Pyrosequencing-based methods facilitate the identification of low-frequency tumor mutations and allow a more accurate assessment of tumor mutation burden[17,23,24]. We characterized PIK3CA mutations in gastric cancer tissues using pyrosequencing for the first time. The overall prevalence of PIK3CA mutations was found in our analysis to be 8.7%, a value that is within the previously reported range (4% to 25%)[10,12-15]. The mutation frequency was found to be high (21.4%) in T4 cancers and low (6.4%) in T2 cancers in our sample cohort. Thus, PIK3CA mutations appear to be late events in gastric carcinogenesis, leading to tumor progression. These patients might therefore be appropriate for targeted therapies directed against the PI3K pathway.

The most common PIK3CA mutation found in our analysis was H1047R, which was also found previously[15]. Importantly, two new types of mutations were found in exon1. To our knowledge, PIK3CA mutations involving residues 88 and 108 (R88Q and R108H) have been never reported previously in gastric cancer, nor described in the COSMIC database, despite the large number of previous studies in which this region was investigated. These mutations have been detected in several other types of cancer tissues[25]. Importantly also, these mutations have been reported to be gain-of-function[26-28]. Our present results thus have potential clinical implications since the mutational status of PIK3CA could stratify patients for genotype-based molecular therapies targeting the PI3K pathway. Hence, exon1 of PIK3CA should be analyzed in gastric cancer patients in these clinical settings.

PIK3CA mutations were found to be significantly associated with the MSI phenotype in our experiments. An association between PIK3CA mutations and MSI has been reported, or at least suggested, for both gastric and colon cancers[12,13,29]. We found in our present study that PIK3CA mutations in cancers with MSI are distributed in exon1, exon9 and exon20. These results further support the notion that PIK3CA is one of the most important oncogenes activated by missense mutations in MSI-positive gastric cancers.

The frequency of pAkt expression was found to be higher in cancers with exon20 mutations (100%) than in those with exon1 (40%) or exon9 (56%) mutations in PIK3CA. These results further support the notion that the functional significance of PIK3CA mutations depends on the mutation type and that the H1047R hotspot mutation has high oncogenic activity.

The previous ToGA study has shown that the addition of trastuzumab to the chemotherapeutic regimen improves survival in patients with advanced gastric or gastro-esophageal junction cancer[5,6]. PIK3CA mutation is one of the mechanisms underlying the resistance to trastuzumab in breast cancer[30]. Trastuzumab is likely to be effective for HER2-overexpressing breast cancers with no PIK3CA mutations, with possible rescue using HER2-TKIs in cases of relapse[31]. For HER2-overexpressing breast cancer with PIK3CA mutations, inhibitors against molecules of the PI3K pathway are possibly more effective than anti-HER2 agents, which are unlikely to be beneficial[32]. In our present study, PIK3CA mutations were not found in gastric cancers with HER2 overexpression. Thus, it is unlikely that PIK3CA mutation is a major mechanism underlying the resistance to trastuzumab in gastric cancer.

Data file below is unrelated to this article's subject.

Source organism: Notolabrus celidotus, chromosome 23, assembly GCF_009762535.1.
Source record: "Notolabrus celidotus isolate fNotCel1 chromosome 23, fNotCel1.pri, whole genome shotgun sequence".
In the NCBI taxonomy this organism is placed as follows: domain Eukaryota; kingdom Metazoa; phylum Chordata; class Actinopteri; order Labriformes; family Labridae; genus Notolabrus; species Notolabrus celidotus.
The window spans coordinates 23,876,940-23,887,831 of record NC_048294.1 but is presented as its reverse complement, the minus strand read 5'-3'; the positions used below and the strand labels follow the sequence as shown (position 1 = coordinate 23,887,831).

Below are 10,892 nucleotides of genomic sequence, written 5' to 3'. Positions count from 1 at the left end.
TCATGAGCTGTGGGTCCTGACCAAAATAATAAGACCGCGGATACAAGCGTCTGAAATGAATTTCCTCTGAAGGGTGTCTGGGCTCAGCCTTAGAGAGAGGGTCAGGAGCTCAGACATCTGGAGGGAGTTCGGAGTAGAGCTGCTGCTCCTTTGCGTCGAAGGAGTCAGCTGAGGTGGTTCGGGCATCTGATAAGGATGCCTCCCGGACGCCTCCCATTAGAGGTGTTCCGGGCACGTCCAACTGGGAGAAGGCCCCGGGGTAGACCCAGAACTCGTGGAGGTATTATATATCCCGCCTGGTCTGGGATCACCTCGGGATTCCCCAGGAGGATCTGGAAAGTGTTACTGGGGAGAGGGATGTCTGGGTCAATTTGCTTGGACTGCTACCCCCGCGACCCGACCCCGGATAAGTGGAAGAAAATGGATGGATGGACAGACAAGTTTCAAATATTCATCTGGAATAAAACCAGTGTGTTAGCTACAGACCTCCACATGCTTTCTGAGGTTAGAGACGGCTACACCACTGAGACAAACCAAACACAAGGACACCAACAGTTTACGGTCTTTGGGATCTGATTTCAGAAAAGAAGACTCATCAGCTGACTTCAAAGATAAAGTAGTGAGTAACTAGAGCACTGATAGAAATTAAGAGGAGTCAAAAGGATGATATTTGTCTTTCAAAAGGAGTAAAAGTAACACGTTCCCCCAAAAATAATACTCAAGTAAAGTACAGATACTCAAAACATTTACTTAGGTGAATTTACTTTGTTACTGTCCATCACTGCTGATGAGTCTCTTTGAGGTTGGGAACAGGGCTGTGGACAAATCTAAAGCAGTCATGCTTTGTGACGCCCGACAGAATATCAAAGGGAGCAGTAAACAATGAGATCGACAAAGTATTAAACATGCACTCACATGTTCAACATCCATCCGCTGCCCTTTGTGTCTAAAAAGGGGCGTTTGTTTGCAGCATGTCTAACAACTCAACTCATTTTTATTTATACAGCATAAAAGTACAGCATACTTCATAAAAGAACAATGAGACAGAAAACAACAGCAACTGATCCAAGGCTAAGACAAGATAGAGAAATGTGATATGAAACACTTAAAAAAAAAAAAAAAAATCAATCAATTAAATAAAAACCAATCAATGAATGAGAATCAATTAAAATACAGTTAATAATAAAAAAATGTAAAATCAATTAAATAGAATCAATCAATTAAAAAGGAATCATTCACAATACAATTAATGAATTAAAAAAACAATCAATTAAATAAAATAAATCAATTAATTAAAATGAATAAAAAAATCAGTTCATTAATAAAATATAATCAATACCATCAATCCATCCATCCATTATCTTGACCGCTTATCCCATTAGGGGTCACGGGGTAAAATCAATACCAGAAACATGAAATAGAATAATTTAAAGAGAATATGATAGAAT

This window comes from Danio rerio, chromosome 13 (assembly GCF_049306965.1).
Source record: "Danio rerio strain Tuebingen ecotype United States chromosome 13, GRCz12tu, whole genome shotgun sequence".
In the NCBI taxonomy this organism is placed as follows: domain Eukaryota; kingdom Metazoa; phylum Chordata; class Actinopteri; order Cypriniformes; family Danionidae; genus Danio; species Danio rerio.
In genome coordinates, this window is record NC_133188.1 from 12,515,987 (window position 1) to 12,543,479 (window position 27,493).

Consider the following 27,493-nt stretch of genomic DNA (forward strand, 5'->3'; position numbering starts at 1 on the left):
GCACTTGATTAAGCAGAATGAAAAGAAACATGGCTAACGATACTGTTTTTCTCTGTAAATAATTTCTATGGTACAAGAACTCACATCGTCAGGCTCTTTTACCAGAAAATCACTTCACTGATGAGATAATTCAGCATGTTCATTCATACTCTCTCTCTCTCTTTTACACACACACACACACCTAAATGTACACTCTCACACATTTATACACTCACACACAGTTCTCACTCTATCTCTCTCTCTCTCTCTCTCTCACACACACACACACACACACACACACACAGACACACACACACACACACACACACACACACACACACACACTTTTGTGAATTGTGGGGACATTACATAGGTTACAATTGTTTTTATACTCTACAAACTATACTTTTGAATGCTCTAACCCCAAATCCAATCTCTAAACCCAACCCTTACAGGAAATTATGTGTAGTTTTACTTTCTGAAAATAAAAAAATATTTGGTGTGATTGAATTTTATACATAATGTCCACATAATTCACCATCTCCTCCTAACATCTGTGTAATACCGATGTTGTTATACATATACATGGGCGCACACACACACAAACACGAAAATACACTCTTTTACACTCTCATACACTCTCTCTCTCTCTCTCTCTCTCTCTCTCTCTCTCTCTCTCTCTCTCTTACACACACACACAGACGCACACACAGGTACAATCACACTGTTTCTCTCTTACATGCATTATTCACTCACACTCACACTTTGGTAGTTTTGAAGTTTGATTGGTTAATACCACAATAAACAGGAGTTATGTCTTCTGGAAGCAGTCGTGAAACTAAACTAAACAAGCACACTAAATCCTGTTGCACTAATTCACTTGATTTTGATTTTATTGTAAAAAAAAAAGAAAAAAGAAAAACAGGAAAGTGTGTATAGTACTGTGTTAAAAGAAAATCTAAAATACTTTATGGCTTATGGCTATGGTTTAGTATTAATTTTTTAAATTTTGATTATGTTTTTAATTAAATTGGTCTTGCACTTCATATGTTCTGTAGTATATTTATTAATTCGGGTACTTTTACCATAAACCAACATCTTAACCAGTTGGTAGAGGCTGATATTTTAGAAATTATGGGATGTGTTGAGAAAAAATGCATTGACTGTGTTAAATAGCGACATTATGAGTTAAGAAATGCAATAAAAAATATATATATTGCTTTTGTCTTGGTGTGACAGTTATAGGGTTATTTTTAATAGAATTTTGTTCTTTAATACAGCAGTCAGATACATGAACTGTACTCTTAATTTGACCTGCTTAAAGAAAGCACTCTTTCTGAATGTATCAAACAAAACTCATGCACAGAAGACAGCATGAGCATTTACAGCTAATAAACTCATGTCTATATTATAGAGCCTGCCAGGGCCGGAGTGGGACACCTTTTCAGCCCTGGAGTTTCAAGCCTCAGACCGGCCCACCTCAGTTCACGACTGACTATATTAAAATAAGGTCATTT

HER2 overexpression was found in only one of the 18 EBV-positive gastric cancers in our sample cohort. This result can be explained, at least in part, by the fact that HER2 overexpression and EBV infection significantly correlate with intestinal and diffuse histological types, respectively. On the other hand, PIK3CA mutations were identified in 3 EBV-positive cancers, including 2 cases of LELC (2/5, 40%). Although not analyzed in our current study, EBV infection reportedly inactivates PTEN through the CpG island methylation of its promoter in EBV-associated gastric cancer[21]. Thus, alterations in the PI3K-Akt signaling pathway in EBV-positive gastric cancers may differ from those in EBV-negative cancers.

Finally, pAkt expression was found to correlate with a poor prognosis in gastric cancer. A significant association between increased pAkt expression and poor prognosis has been reported previously in patients with T3/T4 gastric cancer but not in those with T1/T2 cancer[33]. It has been reported also that pAkt expression is associated with increased resistance to multiple chemotherapeutic agents in gastric cancer patients, when chemotherapeutic sensitivities were tested using MTT assays[34]. Thus, Akt activation appears to lead to a poor prognosis and resistance to chemotherapeutic agents in gastric cancer. A positive correlation between a decrease in the pAkt levels after gefitinib administration and tumor apoptotic index in gastric cancer has also been reported[35]. Further analyses regarding the pAkt status in cancer tissues before and after chemotherapy and molecular targeted therapy will be necessary. Not all Akt activation events can be explained by HER2 expression, PIK3CA mutations, and EBV infection in gastric cancer. We have reported previously that a dominant negative insulin-like growth factor (IGF)-1 receptor blocks the Akt-1 activation induced by IGF-1 and IGF-2 in gastric cancer cell lines[36]. Thus, molecular alterations, such as the overexpression of IGF-1 receptor, might be involved in the activation of Akt in gastric cancer and this issue needs to be clarified in the near future.